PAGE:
In five years

Evening Standard - West End Final Extra - ES Homes and Property - - First-time Buyers -

medium com­pa­nies, a new pub­lic square, and ac­cess to Beck­ton District Park. Bell­way is con­sid­er­ing also in­stalling a café and gym. The mix of prop­erty here is good. A third of the homes will be af­ford­able, ear­marked for first-time buy­ers, while an­other third will be fam­ily-size units with three bed­rooms.

Plan­ning per­mis­sion for Beck­ton Parkside has been granted and the first homes will go on sale, off-plan, in early 2020. Help to Buy Lon­don will be avail­able on some of the homes, mean­ing buy­ers only need find a five per cent de­posit.

HOMES THAT ‘REAL LON­DON­ERS’ CAN AF­FORD

Bell­way’s Matthew Lees be­lieves the whole “A13 cor­ri­dor” run­ning east­ward out of the City has huge po­ten­tial for fu­ture price growth.

“Bell­way’s phi­los­o­phy is to find those pock­ets of un­der­utilised and un­der­re­gen­er­ated land, and try and find sites to de­liver homes for real Lon­don­ers,” he says.

This heav­ing dual car­riage­way is also a cy­cle su­per­high­way, a swift ride to the huge re­gen­er­a­tion zone at Can­ning Town — good news since the site is about a mile-and-a-half from the near­est sta­tions at East Ham, Up­ton Park and Can­ning Town.

The other com­pro­mise at Beck­ton Parkside is traf­fic noise. The build­ings, says Lees, have been de­signed with cor­ri­dor space fac­ing the road and the flats them­selves fac­ing away from the car­riage­way, and he feels that, with dou­ble glaz­ing, res­i­dents should hardly no­tice the hum of traf­fic.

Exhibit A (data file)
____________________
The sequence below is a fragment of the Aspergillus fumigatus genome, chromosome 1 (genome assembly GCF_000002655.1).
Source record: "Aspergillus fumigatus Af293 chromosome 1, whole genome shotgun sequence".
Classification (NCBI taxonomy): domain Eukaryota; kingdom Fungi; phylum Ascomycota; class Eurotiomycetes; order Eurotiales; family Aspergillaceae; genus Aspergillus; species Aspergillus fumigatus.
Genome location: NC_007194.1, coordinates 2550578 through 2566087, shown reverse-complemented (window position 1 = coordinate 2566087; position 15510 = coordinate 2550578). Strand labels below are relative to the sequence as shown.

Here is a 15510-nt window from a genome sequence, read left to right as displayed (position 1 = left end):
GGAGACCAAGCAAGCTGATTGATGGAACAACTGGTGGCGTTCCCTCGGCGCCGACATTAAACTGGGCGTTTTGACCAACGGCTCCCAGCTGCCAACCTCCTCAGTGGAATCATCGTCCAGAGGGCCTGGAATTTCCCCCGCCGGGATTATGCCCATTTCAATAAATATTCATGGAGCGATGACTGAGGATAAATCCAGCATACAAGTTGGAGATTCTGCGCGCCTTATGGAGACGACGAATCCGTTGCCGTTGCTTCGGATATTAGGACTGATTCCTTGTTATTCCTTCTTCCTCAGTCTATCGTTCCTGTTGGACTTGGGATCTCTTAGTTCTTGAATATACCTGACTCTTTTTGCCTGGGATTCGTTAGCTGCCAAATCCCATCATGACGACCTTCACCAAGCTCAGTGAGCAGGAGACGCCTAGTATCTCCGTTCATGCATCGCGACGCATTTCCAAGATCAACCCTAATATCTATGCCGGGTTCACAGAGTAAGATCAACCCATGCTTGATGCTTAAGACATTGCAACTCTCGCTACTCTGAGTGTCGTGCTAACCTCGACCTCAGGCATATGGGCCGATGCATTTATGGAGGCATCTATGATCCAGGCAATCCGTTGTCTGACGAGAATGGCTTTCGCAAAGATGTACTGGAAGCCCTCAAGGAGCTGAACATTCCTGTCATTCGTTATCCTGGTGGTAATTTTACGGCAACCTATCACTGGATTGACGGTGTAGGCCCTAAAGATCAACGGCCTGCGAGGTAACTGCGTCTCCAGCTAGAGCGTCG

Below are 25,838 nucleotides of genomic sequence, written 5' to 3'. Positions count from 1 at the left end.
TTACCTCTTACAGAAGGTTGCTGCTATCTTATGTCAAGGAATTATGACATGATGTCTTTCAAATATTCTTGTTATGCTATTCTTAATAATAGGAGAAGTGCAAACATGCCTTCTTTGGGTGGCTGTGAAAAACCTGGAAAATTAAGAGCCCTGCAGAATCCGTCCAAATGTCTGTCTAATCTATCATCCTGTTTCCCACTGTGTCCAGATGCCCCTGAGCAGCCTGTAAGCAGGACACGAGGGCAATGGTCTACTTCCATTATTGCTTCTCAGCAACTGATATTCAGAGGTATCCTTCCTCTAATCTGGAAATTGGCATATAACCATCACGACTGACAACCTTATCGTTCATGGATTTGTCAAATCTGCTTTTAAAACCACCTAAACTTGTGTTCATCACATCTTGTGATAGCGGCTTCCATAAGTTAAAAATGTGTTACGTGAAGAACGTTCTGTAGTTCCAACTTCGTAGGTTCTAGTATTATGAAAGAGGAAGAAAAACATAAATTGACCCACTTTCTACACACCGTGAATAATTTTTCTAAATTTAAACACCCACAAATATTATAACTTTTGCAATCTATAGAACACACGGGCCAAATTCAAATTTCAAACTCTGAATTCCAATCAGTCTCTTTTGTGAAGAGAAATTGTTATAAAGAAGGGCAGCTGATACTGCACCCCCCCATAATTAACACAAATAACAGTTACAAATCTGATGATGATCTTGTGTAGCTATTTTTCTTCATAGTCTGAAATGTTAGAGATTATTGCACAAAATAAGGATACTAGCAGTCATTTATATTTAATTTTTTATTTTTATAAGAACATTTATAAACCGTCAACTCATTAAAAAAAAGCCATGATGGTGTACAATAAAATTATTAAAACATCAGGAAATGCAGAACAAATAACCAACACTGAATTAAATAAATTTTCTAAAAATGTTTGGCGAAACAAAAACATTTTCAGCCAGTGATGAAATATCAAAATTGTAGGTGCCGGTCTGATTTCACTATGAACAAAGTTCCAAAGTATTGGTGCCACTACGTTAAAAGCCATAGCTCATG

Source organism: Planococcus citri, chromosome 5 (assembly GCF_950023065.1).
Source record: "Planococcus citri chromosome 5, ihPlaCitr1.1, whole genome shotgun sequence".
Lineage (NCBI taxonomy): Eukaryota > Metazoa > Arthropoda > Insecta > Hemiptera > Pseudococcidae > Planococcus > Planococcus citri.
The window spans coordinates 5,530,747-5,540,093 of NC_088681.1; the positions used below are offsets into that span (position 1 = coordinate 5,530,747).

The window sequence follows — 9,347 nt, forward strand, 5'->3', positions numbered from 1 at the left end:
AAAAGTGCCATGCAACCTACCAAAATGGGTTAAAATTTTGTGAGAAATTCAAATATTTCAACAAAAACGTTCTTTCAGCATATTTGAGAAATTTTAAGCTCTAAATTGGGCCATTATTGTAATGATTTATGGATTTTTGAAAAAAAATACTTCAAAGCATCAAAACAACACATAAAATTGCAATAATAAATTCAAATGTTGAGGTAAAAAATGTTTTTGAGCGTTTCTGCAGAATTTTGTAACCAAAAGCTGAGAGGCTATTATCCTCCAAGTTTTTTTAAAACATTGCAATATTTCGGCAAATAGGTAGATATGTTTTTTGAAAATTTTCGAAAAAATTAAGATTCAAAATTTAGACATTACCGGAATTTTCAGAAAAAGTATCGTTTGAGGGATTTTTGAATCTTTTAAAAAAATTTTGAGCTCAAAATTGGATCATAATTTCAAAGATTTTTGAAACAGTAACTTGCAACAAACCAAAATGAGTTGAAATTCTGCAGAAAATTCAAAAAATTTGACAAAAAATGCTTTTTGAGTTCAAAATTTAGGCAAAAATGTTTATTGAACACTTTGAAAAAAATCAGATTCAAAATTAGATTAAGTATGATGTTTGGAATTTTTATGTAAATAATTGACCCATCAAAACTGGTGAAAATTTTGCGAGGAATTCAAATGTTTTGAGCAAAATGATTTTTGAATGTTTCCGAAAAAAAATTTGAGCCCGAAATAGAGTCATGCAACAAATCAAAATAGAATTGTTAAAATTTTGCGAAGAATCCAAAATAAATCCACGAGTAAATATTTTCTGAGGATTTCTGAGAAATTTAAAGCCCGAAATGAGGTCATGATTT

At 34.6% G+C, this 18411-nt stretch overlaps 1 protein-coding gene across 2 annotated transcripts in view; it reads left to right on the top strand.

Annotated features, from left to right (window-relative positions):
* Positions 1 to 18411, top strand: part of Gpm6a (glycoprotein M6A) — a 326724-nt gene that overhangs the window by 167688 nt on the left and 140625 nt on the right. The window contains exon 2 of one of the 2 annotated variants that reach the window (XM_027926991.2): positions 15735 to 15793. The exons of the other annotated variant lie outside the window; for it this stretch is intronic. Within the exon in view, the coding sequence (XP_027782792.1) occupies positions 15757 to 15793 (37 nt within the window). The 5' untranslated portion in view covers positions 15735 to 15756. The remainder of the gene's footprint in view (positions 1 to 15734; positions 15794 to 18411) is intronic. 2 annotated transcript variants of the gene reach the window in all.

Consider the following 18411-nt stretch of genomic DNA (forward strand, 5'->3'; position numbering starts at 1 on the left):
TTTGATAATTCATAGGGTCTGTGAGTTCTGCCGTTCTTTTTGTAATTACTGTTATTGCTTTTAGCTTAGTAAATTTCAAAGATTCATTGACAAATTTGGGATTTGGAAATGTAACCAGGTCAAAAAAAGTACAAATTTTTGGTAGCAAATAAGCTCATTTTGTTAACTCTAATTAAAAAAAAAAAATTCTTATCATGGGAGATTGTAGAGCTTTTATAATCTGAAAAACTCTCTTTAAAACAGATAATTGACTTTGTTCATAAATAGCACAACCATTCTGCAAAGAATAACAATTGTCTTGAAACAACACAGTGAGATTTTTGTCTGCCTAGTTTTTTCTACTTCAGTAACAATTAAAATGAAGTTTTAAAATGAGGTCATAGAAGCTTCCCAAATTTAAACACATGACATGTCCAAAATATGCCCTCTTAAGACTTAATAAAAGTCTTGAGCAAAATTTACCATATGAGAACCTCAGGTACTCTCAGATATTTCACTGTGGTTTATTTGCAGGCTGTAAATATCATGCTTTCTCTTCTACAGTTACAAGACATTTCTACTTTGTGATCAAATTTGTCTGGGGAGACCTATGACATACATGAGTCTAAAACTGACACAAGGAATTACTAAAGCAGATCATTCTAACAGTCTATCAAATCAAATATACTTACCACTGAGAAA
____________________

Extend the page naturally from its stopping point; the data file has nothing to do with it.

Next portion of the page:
Ne­wham coun­cil has set up its own de­vel­oper, Red Door Ven­tures, spe­cial­is­ing in built-to-rent de­vel­op­ments and us­ing coun­cil-owned sites to cre­ate high- qual­ity homes across the bor­ough.

In East Ham it has teamed up with dRMM Ar­chi­tects, win­ner of last year’s RIBA Stir­ling Prize for its re­gen­er­a­tion of Hast­ings Pier in East Sus­sex, for a se­ries of projects large and small. Work on these projects will be­gin next year, and by 2020 will make a real con­tri­bu­tion to the sup­ply of rental ac­com­mo­da­tion lo­cally.

NEW LIFE FOR HAND­SOME PE­RIOD BUILD­INGS

They in­clude a re­boot of The Old Fire Sta­tion in High Street South. The rather grand red-brick ed­i­fice will be con­verted into seven homes.

On a big­ger scale, the Town Hall An­nexe in Bark­ing Road will pro­vide an­other 185 rented homes, with a res­i­dents’ court­yard gar­den and café, while a for­mer brick­yard just off High Street North will con­tribute a fur­ther 98. Of course these new de­vel­op­ments, and the fa­cil­i­ties that will come with them, are a lit­tle way down the line, but buy­ers can al­ready pick up a good-value pe­riod home in East Ham.

A three- to four-bed­room Vic­to­rian or Ed­war­dian ter­race house would cost about £500,000, while a two-bed­room pe­riod con­ver­sion would come in at about £ 250,000 — a price al­most un­heard in a Zone 3 lo­ca­tion.

Am­bi­tious: Red Door Ven­tures, Ne­wham coun­cil’s own de­vel­oper, will turn the Town Hall An­nexe in Bark­ing Road into 185 rental flats with a court­yard gar­den

Hot new scheme: The Old Fire Sta­tion in High Street South is be­ing con­verted into seven new East Ham rental apart­ments

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